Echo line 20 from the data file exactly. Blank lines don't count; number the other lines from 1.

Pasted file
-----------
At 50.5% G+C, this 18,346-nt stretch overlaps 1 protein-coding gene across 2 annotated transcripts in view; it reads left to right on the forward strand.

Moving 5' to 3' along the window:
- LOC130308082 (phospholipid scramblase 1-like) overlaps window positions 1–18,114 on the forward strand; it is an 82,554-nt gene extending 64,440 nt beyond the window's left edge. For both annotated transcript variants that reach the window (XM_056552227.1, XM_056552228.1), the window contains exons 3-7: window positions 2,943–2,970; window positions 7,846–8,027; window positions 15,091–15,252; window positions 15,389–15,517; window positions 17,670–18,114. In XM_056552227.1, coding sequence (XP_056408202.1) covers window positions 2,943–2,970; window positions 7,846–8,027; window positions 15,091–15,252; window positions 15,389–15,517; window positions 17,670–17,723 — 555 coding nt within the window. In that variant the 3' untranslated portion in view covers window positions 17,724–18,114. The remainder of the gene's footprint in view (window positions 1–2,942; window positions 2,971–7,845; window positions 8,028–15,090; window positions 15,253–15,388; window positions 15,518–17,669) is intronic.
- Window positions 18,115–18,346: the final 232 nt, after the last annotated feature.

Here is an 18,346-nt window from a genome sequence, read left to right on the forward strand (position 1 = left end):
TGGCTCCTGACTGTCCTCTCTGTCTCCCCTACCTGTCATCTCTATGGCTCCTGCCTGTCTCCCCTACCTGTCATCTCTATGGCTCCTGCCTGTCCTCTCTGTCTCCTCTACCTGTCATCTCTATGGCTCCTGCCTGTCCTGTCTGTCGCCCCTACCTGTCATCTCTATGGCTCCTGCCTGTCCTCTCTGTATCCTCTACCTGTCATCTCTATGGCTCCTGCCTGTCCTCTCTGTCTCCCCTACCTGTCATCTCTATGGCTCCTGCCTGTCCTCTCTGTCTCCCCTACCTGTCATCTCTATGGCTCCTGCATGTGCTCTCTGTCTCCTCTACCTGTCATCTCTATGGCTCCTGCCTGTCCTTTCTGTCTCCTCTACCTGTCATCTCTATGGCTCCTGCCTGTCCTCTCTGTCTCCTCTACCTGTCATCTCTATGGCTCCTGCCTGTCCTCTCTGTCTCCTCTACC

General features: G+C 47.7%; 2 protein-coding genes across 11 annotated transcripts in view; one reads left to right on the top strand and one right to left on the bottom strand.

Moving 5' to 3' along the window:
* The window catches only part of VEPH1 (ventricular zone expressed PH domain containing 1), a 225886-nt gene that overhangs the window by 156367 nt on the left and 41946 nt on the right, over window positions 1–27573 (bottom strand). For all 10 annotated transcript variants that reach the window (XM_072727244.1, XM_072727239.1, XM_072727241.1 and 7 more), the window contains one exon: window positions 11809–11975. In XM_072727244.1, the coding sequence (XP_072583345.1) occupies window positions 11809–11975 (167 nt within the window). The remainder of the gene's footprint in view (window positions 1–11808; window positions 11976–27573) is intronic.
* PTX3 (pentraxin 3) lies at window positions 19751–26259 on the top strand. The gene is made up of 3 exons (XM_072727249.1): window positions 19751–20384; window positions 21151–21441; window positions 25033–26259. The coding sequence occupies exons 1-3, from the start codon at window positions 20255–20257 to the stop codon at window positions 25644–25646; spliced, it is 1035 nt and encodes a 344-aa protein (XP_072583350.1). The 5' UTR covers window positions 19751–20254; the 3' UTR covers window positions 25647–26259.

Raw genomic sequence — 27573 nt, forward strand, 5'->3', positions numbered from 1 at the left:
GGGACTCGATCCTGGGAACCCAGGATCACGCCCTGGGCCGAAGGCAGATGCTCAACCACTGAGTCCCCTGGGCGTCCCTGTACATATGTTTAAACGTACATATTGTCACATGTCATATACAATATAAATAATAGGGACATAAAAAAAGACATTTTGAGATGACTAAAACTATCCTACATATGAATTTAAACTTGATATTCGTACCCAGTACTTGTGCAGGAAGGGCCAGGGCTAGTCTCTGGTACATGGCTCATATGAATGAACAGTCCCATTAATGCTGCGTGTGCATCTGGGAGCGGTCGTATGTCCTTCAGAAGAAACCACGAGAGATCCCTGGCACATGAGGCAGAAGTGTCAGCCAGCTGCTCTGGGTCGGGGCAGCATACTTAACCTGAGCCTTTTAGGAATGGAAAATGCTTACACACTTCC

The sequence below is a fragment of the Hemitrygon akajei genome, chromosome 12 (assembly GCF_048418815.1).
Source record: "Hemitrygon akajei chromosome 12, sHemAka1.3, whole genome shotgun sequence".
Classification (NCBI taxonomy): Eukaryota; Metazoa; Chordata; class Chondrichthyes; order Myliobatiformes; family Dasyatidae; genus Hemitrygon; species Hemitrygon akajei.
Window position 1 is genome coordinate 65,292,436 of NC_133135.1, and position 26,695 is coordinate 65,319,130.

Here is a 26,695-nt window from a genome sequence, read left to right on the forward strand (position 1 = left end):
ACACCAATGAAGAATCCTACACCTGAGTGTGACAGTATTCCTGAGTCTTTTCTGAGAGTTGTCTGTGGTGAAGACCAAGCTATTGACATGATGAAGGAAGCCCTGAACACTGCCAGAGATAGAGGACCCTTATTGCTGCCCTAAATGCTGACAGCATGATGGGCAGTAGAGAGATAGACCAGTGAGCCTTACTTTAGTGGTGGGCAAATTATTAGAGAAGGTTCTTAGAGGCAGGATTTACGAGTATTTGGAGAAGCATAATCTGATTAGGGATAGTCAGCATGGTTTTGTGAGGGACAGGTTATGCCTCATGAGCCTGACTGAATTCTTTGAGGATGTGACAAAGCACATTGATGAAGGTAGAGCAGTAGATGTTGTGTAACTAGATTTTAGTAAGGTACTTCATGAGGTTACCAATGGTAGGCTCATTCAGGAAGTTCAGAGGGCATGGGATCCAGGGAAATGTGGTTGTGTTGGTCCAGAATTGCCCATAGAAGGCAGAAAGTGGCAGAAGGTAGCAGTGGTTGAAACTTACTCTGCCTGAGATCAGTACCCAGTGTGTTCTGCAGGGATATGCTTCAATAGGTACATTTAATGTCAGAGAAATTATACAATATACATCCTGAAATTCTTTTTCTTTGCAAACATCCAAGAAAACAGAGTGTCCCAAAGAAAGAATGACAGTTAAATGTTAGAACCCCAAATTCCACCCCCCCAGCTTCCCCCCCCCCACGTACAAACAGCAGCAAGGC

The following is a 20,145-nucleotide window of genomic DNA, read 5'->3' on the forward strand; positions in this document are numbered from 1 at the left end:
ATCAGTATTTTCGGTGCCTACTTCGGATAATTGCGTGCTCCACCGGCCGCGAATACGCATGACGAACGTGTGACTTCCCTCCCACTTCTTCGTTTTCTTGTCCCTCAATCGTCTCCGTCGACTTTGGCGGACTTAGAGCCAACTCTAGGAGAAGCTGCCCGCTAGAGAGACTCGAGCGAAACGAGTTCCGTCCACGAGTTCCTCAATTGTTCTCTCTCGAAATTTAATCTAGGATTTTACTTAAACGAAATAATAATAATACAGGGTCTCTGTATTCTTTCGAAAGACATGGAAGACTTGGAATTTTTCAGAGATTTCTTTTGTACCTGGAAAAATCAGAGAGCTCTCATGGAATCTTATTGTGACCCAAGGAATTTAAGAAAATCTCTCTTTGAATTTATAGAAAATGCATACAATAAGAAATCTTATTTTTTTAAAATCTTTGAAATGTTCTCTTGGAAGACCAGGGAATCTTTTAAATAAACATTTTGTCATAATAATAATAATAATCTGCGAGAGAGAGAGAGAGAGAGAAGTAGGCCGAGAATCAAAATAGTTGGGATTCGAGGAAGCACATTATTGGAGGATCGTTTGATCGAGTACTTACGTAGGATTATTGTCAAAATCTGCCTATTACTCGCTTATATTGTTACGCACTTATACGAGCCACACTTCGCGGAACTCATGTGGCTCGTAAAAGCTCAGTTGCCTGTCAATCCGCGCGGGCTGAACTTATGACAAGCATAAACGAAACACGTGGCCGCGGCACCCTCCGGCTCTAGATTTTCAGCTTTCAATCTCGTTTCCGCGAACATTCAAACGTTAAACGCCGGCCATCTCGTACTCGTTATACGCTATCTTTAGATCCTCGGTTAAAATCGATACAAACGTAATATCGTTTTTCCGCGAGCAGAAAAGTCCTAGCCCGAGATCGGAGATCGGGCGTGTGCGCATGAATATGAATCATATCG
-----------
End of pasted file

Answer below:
ATCAGTATTTTCGGTGCCTACTTCGGATAATTGCGTGCTCCACCGGCCGCGAATACGCATGACGAACGTGTGACTTCCCTCCCACTTCTTCGTTTTCTTGTCCCTCAATCGTCTCCGTCGACTTTGGCGGACTTAGAGCCAACTCTAGGAGAAGCTGCCCGCTAGAGAGACTCGAGCGAAACGAGTTCCGTCCACGAGTTCCTCAATTGTTCTCTCTCGAAATTTAATCTAGGATTTTACTTAAACGAAATAATAATAATACAGGGTCTCTGTATTCTTTCGAAAGACATGGAAGACTTGGAATTTTTCAGAGATTTCTTTTGTACCTGGAAAAATCAGAGAGCTCTCATGGAATCTTATTGTGACCCAAGGAATTTAAGAAAATCTCTCTTTGAATTTATAGAAAATGCATACAATAAGAAATCTTATTTTTTTAAAATCTTTGAAATGTTCTCTTGGAAGACCAGGGAATCTTTTAAATAAACATTTTGTCATAATAATAATAATAATCTGCGAGAGAGAGAGAGAGAGAGAAGTAGGCCGAGAATCAAAATAGTTGGGATTCGAGGAAGCACATTATTGGAGGATCGTTTGATCGAGTACTTACGTAGGATTATTGTCAAAATCTGCCTATTACTCGCTTATATTGTTACGCACTTATACGAGCCACACTTCGCGGAACTCATGTGGCTCGTAAAAGCTCAGTTGCCTGTCAATCCGCGCGGGCTGAACTTATGACAAGCATAAACGAAACACGTGGCCGCGGCACCCTCCGGCTCTAGATTTTCAGCTTTCAATCTCGTTTCCGCGAACATTCAAACGTTAAACGCCGGCCATCTCGTACTCGTTATACGCTATCTTTAGATCCTCGGTTAAAATCGATACAAACGTAATATCGTTTTTCCGCGAGCAGAAAAGTCCTAGCCCGAGATCGGAGATCGGGCGTGTGCGCATGAATATGAATCATATCG